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Thursday, June 4th, 2009

Teaming up in Mercer County to battle breast cancer

By Shelley Grieshop
Delores Cron recalls feeling terrified and alone the day she was told she had breast cancer.
It was 1975 and resources to help women cope with the fall-out from the frightening disease were few in the rural communities of Mercer County. Cron of Coldwater had many questions.
"I just wanted some answers," she says.
Then a friend dropped by. Jane Hammond, who had experienced breast cancer surgery the year before, was coordinator for the local Reach to Recovery program. As a certified volunteer for the program, Hammond not only answered Cron's questions, she gave her the emotional support she desperately needed.
Soon after Cron's modified radical breast surgery, she decided to join Hammond in the Reach to Recovery program. Cron recently announced her retirement after 33 years with the program. Hammond passed away in October 1995.
Reach to Recovery was founded 40 years ago in California by a woman named Terese Lasser, who learned firsthand that women with breast cancer often face the fight of their life uninformed. In 1969, the program was officially adopted by the American Cancer Society (ACS). Currently, there are about 17,000 volunteers nationwide; Mercer County has five.
Program volunteers meet with patients before and after surgery and treatment. They hand out educational booklets, offer exercise instructions and tell women where to obtain prosthesis, breast forms, wigs and other related items, if needed. Their biggest job, they say, is to listen and provide hope.
According to the ACS, there were an estimated 31 newly-diagnosed breast cancer patients in Mercer County in 2008.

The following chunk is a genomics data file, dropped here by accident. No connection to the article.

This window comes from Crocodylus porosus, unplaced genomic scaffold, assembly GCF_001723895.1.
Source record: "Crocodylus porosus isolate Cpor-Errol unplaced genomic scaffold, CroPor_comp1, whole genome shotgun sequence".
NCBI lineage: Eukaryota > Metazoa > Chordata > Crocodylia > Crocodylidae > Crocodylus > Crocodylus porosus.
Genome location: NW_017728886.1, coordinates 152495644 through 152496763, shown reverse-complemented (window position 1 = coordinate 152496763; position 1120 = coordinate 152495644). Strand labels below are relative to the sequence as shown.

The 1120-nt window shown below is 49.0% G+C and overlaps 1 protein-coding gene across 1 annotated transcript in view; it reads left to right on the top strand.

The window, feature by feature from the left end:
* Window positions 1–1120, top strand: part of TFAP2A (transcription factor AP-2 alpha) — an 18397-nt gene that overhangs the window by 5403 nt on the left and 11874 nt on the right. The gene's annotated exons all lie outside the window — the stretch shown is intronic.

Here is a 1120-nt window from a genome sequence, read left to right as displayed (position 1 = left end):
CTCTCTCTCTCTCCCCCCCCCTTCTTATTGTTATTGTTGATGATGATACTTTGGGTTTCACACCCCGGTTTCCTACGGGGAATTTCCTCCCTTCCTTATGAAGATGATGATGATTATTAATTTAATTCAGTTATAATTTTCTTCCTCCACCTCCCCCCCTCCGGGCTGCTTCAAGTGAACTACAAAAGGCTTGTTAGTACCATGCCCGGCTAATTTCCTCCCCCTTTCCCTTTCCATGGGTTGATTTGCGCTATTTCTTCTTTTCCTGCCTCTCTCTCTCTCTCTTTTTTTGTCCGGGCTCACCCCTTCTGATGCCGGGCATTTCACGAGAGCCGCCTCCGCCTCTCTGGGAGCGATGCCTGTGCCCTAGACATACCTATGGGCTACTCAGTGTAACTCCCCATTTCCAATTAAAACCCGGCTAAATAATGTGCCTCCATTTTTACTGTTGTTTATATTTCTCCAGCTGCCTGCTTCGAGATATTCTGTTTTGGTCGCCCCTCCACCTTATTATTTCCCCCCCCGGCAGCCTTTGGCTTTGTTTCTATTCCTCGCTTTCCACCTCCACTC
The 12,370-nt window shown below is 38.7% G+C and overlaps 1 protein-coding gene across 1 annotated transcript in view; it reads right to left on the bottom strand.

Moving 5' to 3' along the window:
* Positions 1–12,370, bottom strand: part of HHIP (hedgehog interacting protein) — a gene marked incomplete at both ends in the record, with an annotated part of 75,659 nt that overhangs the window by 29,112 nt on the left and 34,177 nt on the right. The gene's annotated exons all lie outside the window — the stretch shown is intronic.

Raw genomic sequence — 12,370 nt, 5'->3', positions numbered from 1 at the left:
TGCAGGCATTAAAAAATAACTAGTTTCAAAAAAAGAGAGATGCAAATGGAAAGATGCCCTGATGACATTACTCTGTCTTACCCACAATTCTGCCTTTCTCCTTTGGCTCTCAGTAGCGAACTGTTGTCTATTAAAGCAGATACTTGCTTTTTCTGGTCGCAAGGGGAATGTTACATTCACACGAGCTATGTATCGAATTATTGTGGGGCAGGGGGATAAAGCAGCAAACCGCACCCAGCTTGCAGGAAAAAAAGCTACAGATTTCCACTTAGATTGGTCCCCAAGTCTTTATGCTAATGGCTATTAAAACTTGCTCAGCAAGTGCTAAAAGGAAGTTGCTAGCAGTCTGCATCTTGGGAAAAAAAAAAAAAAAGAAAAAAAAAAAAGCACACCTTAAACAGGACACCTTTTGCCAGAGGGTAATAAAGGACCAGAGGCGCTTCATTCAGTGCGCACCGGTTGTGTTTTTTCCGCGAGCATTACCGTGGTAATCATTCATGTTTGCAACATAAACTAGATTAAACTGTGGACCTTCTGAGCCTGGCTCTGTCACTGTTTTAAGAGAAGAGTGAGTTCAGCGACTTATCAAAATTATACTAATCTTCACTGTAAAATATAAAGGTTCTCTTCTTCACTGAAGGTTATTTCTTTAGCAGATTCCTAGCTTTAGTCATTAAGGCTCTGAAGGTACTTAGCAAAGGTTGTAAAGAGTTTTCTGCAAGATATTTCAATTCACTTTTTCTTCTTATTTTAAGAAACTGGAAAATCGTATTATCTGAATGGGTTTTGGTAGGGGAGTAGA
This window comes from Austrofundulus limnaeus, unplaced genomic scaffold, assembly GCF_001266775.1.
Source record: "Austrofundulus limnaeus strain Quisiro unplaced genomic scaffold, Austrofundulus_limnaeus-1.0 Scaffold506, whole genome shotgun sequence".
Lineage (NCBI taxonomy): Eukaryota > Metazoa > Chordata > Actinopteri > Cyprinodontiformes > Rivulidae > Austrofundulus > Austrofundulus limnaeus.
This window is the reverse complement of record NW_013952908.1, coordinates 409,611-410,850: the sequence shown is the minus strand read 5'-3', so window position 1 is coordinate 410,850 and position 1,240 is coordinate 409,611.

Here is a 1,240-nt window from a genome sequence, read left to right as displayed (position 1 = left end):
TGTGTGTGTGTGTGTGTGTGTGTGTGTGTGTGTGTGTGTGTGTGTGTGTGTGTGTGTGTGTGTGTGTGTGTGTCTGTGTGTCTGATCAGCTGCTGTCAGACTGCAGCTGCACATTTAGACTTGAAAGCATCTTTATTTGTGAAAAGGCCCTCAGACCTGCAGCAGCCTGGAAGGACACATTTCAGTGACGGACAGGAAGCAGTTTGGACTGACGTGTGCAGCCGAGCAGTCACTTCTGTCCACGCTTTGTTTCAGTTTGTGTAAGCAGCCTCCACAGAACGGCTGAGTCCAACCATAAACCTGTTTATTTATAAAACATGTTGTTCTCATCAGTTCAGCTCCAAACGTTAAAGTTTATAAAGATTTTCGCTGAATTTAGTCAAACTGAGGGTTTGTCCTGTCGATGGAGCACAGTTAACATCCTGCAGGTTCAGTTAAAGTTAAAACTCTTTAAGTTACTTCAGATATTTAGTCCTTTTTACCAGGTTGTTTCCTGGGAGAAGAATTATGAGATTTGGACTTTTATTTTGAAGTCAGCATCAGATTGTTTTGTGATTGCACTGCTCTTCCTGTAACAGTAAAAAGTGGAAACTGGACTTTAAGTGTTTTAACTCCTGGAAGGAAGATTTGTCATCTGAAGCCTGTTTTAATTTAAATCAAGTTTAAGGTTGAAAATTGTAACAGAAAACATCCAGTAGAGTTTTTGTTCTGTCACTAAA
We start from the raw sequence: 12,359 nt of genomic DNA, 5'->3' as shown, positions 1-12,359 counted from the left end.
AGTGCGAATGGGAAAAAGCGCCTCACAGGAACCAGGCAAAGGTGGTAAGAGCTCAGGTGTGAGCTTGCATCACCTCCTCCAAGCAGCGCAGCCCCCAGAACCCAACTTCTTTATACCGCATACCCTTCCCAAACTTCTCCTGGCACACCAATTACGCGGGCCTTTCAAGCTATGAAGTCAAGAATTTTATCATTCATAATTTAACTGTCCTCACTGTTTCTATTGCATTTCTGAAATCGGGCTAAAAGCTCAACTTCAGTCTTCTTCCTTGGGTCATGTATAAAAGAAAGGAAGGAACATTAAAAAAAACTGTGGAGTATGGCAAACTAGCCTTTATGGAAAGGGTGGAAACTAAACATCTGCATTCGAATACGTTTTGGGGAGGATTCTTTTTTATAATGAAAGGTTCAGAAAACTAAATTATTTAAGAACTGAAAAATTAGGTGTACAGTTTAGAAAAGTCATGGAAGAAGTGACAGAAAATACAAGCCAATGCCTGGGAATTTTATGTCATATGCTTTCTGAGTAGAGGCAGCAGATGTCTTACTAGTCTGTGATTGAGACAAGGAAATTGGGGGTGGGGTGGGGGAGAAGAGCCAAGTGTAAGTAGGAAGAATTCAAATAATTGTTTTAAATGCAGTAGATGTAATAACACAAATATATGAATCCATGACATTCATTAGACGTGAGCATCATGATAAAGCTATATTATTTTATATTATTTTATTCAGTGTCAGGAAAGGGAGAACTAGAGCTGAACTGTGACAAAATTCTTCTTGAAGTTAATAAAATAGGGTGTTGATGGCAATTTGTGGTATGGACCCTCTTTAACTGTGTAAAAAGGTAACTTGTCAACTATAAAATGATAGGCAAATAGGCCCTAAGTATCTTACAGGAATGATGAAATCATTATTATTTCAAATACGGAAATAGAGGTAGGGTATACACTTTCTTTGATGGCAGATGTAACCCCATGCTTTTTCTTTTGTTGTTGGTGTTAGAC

Cron served area residents through a partnership with the ACS and Mercer County Community Hospital in Coldwater.
"Any person diagnosed with breast cancer can receive benefits from this program," says Registered Nurse Barb Uhlenhake, who coordinates the program through the hospital's pre-admission testing department.
Uhlenhake has early contact with newly-diagnosed patients, allowing her immediate access to women seeking help prior to medical procedures.
Program volunteers and coordinators must be certified and undergo recertification every two years. Listening to cancer survivors tell their stories is a highlight of the training, Uhlenhake says.
"It is very moving to sit and listen to these women who have been affected by breast cancer and how they coped with their experience. They have moved on to extend their help to other women facing similar diagnosis," she says. "They are special women and I am always deeply humbled by their strength and compassion."
The women who give so much of themselves to others, do so without pay. Uhlenhake says she has always admired Cron's professional, yet caring attitude.
"She has been a tremendous asset to this program. She has a deep understanding of what people and their families are going through when facing cancer," she says.
Cron recalls an elderly couple who had weathered a lot of heartbreak during their lifetime. The husband was "quite torn up" about his wife's diagnosis and was certain their life together was over, Cron says.
"He said his wife was his friend and partner and she surely was going to die," she recalls.
She explained to him that she had undergone the same surgery more than a decade ago. She was living proof that his wife could survive, too.
"He really perked up after that," she says.
As volunteers, Reach to Recovery members cannot give medical advice. What they can do is help keep a patient's morale up, "which otherwise can be quite discouraging during the healing process," Cron adds.
Patients often worry about every ache, pain or swelling after treatment. That's normal, she says. She advises patients to listen to the signs and communicate those fears with their doctor.
Through the years there were some women who truly struggled with their diagnosis, she says.
"Some were just beside themselves with the news. They couldn't accept it. I remember talking to one woman and telling her, 'You have all this medical science in your corner, now let it up to your creator, let your faith take over,'" Cron told her.
Younger women seem to struggle the most, she adds.
Unlike the women before her, no one today has to go through this alone, she says.
"I'm sure most women experience a lot of sleepless nights when they get the news. It's important they know there's help out there," Cron says.
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